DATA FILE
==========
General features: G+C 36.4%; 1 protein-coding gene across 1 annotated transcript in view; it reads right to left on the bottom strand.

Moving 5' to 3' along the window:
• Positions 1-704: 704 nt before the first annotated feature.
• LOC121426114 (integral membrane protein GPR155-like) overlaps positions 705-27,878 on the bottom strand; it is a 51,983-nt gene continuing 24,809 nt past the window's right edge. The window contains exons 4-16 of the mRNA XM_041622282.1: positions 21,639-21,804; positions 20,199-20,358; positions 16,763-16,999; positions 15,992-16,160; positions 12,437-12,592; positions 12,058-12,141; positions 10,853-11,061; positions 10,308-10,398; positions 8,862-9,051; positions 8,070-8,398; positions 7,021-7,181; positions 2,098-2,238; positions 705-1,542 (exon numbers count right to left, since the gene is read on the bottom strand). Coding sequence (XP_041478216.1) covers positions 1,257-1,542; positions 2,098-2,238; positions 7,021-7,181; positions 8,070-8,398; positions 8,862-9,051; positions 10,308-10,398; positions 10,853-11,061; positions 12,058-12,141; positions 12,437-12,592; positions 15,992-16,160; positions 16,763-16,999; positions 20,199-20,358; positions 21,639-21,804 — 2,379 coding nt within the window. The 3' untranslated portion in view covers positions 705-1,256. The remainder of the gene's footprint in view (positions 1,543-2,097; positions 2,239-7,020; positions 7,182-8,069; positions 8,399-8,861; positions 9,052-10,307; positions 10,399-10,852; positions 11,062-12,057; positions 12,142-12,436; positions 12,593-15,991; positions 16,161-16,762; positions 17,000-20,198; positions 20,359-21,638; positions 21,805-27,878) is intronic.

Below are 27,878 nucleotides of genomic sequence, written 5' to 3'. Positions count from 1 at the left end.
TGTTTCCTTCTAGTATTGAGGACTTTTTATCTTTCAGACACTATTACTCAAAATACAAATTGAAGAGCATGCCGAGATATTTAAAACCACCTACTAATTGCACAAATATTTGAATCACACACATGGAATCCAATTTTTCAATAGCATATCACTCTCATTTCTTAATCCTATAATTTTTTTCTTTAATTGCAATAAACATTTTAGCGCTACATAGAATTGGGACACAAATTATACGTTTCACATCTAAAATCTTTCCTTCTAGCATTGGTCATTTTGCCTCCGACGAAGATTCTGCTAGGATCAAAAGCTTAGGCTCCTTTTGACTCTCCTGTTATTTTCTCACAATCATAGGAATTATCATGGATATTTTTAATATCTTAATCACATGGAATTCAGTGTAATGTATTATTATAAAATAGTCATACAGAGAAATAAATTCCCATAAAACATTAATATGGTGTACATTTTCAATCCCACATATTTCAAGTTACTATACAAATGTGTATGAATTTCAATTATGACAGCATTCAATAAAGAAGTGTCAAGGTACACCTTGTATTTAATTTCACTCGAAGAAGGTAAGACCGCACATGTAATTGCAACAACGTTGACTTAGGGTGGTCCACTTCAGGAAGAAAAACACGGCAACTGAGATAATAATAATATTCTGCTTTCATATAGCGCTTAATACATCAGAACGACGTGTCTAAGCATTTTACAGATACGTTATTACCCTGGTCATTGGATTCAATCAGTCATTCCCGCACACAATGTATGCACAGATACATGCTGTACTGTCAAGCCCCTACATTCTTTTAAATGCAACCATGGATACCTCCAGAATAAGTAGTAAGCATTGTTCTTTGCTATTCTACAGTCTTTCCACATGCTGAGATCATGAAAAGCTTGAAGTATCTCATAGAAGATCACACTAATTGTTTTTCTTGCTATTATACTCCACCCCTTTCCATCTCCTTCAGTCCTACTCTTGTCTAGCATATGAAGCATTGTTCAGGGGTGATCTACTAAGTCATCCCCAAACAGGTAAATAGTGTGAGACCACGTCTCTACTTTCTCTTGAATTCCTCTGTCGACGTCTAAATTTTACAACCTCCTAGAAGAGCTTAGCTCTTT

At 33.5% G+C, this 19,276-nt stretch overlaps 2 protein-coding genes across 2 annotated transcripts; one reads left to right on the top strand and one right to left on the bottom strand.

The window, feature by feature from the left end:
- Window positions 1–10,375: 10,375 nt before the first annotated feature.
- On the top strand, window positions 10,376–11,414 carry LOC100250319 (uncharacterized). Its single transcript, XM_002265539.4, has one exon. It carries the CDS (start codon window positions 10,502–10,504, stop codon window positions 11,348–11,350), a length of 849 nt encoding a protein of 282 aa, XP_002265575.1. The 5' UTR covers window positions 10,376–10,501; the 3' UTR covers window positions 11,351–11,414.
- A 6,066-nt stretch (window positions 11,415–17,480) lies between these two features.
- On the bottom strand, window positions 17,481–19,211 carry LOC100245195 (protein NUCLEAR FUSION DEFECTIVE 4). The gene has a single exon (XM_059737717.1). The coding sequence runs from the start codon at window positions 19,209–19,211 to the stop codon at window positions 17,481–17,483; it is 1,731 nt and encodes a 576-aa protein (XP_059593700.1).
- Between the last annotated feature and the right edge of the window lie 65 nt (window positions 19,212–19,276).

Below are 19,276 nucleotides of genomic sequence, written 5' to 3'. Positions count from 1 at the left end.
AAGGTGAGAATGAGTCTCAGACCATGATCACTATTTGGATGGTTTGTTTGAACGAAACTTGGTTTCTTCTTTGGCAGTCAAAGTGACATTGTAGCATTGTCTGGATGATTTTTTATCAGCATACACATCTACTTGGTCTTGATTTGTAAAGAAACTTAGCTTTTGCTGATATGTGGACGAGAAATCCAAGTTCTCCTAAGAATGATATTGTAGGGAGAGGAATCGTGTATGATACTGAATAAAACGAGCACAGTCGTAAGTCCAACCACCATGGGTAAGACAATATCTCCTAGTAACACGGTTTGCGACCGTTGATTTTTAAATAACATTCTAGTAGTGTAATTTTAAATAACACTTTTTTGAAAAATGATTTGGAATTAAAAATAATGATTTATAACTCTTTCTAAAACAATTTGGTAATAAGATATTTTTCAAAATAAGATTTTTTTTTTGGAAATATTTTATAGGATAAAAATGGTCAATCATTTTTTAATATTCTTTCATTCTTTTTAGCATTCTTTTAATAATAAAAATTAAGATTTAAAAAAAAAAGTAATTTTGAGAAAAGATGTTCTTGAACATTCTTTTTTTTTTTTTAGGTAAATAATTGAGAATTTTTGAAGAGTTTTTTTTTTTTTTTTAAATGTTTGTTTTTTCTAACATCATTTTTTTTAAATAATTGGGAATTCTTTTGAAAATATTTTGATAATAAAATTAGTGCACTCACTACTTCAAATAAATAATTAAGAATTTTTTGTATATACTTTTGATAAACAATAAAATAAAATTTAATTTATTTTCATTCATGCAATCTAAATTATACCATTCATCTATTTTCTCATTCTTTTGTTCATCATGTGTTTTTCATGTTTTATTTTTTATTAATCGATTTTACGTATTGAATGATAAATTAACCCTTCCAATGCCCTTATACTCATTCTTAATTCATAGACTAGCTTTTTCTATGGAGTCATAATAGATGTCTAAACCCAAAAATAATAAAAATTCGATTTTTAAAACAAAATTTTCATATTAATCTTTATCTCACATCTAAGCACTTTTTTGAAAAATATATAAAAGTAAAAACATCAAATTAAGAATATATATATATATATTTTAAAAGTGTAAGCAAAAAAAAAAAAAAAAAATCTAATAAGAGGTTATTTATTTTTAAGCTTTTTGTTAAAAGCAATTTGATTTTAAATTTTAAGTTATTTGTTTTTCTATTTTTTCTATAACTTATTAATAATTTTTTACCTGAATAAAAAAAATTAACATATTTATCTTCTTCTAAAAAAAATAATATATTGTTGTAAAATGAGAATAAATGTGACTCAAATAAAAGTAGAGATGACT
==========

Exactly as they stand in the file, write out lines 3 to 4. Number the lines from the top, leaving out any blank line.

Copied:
• Positions 1-704: 704 nt before the first annotated feature.
• LOC121426114 (integral membrane protein GPR155-like) overlaps positions 705-27,878 on the bottom strand; it is a 51,983-nt gene continuing 24,809 nt past the window's right edge. The window contains exons 4-16 of the mRNA XM_041622282.1: positions 21,639-21,804; positions 20,199-20,358; positions 16,763-16,999; positions 15,992-16,160; positions 12,437-12,592; positions 12,058-12,141; positions 10,853-11,061; positions 10,308-10,398; positions 8,862-9,051; positions 8,070-8,398; positions 7,021-7,181; positions 2,098-2,238; positions 705-1,542 (exon numbers count right to left, since the gene is read on the bottom strand). Coding sequence (XP_041478216.1) covers positions 1,257-1,542; positions 2,098-2,238; positions 7,021-7,181; positions 8,070-8,398; positions 8,862-9,051; positions 10,308-10,398; positions 10,853-11,061; positions 12,058-12,141; positions 12,437-12,592; positions 15,992-16,160; positions 16,763-16,999; positions 20,199-20,358; positions 21,639-21,804 — 2,379 coding nt within the window. The 3' untranslated portion in view covers positions 705-1,256. The remainder of the gene's footprint in view (positions 1,543-2,097; positions 2,239-7,020; positions 7,182-8,069; positions 8,399-8,861; positions 9,052-10,307; positions 10,399-10,852; positions 11,062-12,057; positions 12,142-12,436; positions 12,593-15,991; positions 16,161-16,762; positions 17,000-20,198; positions 20,359-21,638; positions 21,805-27,878) is intronic.